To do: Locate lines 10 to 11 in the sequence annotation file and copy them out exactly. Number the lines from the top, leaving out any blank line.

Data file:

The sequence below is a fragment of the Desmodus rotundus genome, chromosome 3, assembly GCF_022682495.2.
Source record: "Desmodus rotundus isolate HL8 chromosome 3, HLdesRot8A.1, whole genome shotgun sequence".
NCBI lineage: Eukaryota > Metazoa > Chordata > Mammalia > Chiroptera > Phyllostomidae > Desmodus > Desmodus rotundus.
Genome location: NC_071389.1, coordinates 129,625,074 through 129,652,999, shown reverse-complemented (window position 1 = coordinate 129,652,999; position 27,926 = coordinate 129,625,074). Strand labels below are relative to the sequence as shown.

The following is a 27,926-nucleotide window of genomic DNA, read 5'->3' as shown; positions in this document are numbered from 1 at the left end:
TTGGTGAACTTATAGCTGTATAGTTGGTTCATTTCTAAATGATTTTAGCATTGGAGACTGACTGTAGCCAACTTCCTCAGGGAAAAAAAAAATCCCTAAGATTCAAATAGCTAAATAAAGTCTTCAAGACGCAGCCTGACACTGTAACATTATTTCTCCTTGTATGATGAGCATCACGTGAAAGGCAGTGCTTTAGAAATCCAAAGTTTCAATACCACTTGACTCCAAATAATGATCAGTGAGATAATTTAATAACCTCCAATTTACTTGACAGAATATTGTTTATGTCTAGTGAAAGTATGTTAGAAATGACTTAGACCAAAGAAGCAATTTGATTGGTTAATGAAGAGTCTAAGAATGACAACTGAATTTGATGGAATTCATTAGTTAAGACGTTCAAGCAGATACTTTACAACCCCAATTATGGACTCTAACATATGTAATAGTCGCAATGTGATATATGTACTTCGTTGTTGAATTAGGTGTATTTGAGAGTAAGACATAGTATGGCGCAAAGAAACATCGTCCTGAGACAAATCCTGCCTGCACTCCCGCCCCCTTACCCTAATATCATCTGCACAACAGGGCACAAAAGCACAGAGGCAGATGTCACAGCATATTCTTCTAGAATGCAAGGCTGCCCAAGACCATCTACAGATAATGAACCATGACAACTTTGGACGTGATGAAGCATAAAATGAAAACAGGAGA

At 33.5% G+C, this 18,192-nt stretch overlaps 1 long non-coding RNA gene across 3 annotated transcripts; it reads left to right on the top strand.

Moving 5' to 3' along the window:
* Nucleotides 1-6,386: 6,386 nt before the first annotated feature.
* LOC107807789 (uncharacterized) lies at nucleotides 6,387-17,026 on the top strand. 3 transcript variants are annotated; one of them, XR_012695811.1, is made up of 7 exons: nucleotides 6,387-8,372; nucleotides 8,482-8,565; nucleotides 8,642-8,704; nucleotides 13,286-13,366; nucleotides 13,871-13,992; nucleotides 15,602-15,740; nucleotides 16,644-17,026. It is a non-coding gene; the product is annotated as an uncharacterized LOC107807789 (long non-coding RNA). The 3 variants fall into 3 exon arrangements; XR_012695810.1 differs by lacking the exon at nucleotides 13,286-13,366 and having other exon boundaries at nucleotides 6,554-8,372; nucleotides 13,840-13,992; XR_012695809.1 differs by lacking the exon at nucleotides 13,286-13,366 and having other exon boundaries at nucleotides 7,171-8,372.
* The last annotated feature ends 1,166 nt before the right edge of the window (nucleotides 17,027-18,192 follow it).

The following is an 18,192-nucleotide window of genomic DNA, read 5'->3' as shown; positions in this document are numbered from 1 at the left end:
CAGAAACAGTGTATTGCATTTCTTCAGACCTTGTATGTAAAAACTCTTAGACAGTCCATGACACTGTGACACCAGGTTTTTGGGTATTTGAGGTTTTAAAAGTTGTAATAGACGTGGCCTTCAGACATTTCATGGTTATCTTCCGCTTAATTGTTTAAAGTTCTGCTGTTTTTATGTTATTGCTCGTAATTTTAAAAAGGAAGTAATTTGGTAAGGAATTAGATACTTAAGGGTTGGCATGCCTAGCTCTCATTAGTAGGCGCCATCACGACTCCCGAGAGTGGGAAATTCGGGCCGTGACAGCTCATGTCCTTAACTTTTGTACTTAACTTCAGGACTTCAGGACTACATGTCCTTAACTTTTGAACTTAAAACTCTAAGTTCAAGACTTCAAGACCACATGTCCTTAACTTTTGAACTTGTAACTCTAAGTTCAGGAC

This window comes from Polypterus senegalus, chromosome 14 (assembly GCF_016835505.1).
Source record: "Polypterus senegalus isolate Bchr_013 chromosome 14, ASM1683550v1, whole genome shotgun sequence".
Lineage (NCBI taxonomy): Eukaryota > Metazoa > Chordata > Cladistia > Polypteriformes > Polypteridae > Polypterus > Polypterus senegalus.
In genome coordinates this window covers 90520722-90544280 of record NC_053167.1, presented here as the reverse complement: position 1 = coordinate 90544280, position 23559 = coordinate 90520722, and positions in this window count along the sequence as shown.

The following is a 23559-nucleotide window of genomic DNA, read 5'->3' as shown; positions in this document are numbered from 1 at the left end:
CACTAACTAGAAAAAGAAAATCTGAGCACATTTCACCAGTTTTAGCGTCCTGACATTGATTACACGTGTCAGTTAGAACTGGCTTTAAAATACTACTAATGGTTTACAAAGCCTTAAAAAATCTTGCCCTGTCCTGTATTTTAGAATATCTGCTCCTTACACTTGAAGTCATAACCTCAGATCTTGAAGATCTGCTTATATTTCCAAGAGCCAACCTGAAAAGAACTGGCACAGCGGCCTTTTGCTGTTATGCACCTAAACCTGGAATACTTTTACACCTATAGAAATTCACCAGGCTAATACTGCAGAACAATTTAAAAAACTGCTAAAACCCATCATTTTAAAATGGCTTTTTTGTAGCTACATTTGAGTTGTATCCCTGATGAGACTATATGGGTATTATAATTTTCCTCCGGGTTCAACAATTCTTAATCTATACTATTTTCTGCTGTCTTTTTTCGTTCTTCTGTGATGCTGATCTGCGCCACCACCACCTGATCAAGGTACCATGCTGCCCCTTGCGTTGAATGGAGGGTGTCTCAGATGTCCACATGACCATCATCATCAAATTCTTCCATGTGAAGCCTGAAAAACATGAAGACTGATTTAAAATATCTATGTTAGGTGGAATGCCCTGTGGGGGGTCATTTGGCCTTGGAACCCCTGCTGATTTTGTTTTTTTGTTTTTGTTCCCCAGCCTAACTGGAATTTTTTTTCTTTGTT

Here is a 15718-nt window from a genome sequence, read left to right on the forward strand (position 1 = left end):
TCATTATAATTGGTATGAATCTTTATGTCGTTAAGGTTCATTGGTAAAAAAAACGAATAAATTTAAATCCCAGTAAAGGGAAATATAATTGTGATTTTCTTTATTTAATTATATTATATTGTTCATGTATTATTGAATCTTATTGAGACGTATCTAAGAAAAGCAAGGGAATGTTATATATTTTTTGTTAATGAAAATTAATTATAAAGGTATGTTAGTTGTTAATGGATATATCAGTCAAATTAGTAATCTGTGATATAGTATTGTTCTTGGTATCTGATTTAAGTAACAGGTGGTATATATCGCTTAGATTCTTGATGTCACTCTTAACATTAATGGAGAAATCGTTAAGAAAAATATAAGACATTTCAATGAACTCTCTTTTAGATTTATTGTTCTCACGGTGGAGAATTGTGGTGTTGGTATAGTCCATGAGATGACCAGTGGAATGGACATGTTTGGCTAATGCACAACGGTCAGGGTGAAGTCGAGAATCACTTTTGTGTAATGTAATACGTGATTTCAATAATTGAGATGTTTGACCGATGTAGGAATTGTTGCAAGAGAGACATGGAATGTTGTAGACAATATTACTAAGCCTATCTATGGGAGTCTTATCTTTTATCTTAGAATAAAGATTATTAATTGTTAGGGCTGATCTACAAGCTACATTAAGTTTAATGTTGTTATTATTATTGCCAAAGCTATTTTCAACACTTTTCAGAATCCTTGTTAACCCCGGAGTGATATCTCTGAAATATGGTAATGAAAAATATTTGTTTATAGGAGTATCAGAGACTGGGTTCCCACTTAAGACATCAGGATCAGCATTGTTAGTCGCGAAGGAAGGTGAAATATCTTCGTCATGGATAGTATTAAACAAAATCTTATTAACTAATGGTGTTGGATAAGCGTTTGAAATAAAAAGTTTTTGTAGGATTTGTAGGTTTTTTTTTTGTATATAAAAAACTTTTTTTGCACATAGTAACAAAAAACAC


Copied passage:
* LOC107807789 (uncharacterized) lies at nucleotides 6,387-17,026 on the top strand. 3 transcript variants are annotated; one of them, XR_012695811.1, is made up of 7 exons: nucleotides 6,387-8,372; nucleotides 8,482-8,565; nucleotides 8,642-8,704; nucleotides 13,286-13,366; nucleotides 13,871-13,992; nucleotides 15,602-15,740; nucleotides 16,644-17,026. It is a non-coding gene; the product is annotated as an uncharacterized LOC107807789 (long non-coding RNA). The 3 variants fall into 3 exon arrangements; XR_012695810.1 differs by lacking the exon at nucleotides 13,286-13,366 and having other exon boundaries at nucleotides 6,554-8,372; nucleotides 13,840-13,992; XR_012695809.1 differs by lacking the exon at nucleotides 13,286-13,366 and having other exon boundaries at nucleotides 7,171-8,372.
* The last annotated feature ends 1,166 nt before the right edge of the window (nucleotides 17,027-18,192 follow it).